Women’s soccer signs 12 for 2017


Francine Phillips, one of 12 recruits to commit to UNCW women’s soccer on Feb. 1, signs her National Letter of Intent.

Brandon Sans and Noah Thomas

“I’ve been working to play Division-I soccer since I was 10 years old, so to finally accomplish my dream felt good.”

Those were the words of Cassidy Boyes, who was one a dozen high school seniors to sign their National Letter of Intent on Feb. 1 and commit to play college soccer at UNC Wilmington next season.

Boyes joins a long list of recruits who will soon call UNCW home. The full list includes GiGi Foster of Falls Church, Va., Audrey Harding of Akron, Ohio, Tara Pak of Delray Beach, Fla., Francine Phillips of Potomac, Md., Sydney Schneider of Dayton, N.J., Dixon Veltri of Pittsburgh, Pa., and Marissa Vincent of Columbia, Md., will join in-state recruits Grace Bondurant of Garner, Grace Lynn-Lato of Waxhaw, Molly McGarry of Charlotte, and Grace Pilcherof Charlotte.

The new signees are set to join a UNCW team that finished fourth in the Colonial Athletic Association this past season. The Seahawks were eliminated in the first round of the conference tournament, getting bounced in overtime by William & Mary post-penalty kicks.

A native of Virginia, Boyes first fell in love with UNCW two Januarys ago during an ID camp.

“I came down and it was pouring, but I felt like I belonged on campus,” said Boyes. “It was one of the few schools I felt that with. And who doesn’t like the beach?”

The goalkeeper from Northern Virginia represents just one key part of another strong recruiting class put together by 22-year veteran head coach Paul Cairney.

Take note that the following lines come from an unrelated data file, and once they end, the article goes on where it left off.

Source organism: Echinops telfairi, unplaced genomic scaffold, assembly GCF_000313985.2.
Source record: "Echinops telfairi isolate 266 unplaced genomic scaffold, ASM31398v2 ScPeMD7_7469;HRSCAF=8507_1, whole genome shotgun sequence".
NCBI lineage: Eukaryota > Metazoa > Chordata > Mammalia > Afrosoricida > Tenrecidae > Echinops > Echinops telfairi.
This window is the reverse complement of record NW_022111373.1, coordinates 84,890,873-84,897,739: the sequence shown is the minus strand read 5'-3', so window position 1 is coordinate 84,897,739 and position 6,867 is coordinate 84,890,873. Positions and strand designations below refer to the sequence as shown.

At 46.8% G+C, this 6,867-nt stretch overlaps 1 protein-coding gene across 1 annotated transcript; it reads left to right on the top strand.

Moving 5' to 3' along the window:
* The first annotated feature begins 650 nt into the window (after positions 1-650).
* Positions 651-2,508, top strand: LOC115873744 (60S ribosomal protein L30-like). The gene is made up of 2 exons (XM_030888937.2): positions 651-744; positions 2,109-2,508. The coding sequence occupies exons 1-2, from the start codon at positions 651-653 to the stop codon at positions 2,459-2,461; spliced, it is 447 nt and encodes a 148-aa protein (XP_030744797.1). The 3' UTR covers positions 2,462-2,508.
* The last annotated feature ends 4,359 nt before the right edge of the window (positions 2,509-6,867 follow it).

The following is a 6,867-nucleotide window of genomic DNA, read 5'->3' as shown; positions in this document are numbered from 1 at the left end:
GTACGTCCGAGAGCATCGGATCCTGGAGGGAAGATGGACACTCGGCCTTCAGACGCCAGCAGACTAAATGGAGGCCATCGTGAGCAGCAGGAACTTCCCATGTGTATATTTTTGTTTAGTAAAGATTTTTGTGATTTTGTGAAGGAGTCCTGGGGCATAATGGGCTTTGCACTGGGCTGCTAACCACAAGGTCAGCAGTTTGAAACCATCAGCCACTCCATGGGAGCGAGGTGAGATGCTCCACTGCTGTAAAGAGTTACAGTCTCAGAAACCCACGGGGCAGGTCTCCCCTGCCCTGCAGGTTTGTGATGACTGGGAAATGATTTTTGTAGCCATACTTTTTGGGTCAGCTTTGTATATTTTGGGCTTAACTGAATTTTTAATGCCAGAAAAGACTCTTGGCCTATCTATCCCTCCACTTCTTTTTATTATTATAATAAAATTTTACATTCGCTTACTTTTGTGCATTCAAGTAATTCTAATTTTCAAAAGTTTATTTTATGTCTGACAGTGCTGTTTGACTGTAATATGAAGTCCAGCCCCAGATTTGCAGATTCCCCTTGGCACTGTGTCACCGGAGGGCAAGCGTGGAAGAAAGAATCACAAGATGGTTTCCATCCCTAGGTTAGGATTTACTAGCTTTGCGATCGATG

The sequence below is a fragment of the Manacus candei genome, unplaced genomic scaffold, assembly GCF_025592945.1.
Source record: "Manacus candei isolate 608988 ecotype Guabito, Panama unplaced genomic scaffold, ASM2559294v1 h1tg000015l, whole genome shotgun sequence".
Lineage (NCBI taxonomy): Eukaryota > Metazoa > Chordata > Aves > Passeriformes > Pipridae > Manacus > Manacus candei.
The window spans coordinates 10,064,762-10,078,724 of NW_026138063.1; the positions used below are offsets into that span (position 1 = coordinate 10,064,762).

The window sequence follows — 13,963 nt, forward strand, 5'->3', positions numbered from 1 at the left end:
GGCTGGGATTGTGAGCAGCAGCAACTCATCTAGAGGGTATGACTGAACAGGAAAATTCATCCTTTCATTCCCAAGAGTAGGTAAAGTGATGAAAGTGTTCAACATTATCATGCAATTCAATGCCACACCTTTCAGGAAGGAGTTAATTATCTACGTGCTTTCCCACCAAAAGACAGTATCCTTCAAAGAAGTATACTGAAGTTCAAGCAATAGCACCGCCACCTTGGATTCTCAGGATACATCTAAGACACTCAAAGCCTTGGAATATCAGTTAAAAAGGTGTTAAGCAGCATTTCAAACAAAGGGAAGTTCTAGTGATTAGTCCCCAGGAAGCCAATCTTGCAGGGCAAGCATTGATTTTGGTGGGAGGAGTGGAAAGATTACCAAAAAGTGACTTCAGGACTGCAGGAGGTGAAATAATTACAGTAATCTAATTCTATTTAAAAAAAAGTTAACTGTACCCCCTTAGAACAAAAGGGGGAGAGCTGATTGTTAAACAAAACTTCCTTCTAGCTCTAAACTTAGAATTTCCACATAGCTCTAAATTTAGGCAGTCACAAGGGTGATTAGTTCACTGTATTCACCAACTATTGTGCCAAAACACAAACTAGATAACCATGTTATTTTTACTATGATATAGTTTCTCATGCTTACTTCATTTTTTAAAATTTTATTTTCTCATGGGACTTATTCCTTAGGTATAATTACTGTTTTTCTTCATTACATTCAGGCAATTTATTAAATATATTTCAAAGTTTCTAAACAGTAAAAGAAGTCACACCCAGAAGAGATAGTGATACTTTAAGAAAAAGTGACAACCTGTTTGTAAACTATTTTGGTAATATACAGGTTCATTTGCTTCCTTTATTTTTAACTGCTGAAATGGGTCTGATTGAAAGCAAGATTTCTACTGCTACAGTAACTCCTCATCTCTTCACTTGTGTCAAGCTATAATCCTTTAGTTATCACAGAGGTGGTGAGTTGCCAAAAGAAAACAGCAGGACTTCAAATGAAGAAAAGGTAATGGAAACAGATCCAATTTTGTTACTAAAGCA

Of each recruit that took the time to speak with The Seahawk, each noted a difference in the atmosphere at UNCW that differs from where they currently call home. The unique geographical area that surrounds the school, coupled with the laid-back vibe that greets visitors upon arrival to campus, creates something appealing to nearly every individual.

“I’m from the D.C. area, so it’s all business all the time and everyone is going a million miles a minute, so the change in mentality and attitude that I saw while in Wilmington,” said Boyes. “I’m excited to be a part of the program and to represent UNCW to the best of my ability.”

Cairney’s ability to recruit players to Wilmington has long been a highlight of his coaching tenure. A coach since the program’s inception in 1994, he has always held his players to a high standard.

“Coach Cairney showed my family and I the school as well as everything it had to offer,” said Harding. “I knew I couldn’t pass up a school like this.”

Signing their letters of intent ends the recruiting process for high school athletes. After signing, they can officially call themselves collegiate student-athletes.

For many seniors, deciding where to spend college is a decision that invokes much thought and input from family and mentors. Ultimately, the school will have a way of telling a person that is where they belong.

“It feels like a weight being lifted off your shoulders when you commit,” said Lynn-Lato, a defender from Marvin Ridge High School. “The moment you commit is when you realize all your hard work has paid off. It’s the beginning of a new chapter in my life.”

The new recruits will visit UNCW as students for the first time this summer when they report for team workouts and prepare for their first game in August. The Seahawks’ schedule will be released at a later date.

“I’m excited to connect with my future teammates on and off the field,” said Lynn-Lato. “I can’t wait to build those lifelong friendships that every sports team has.”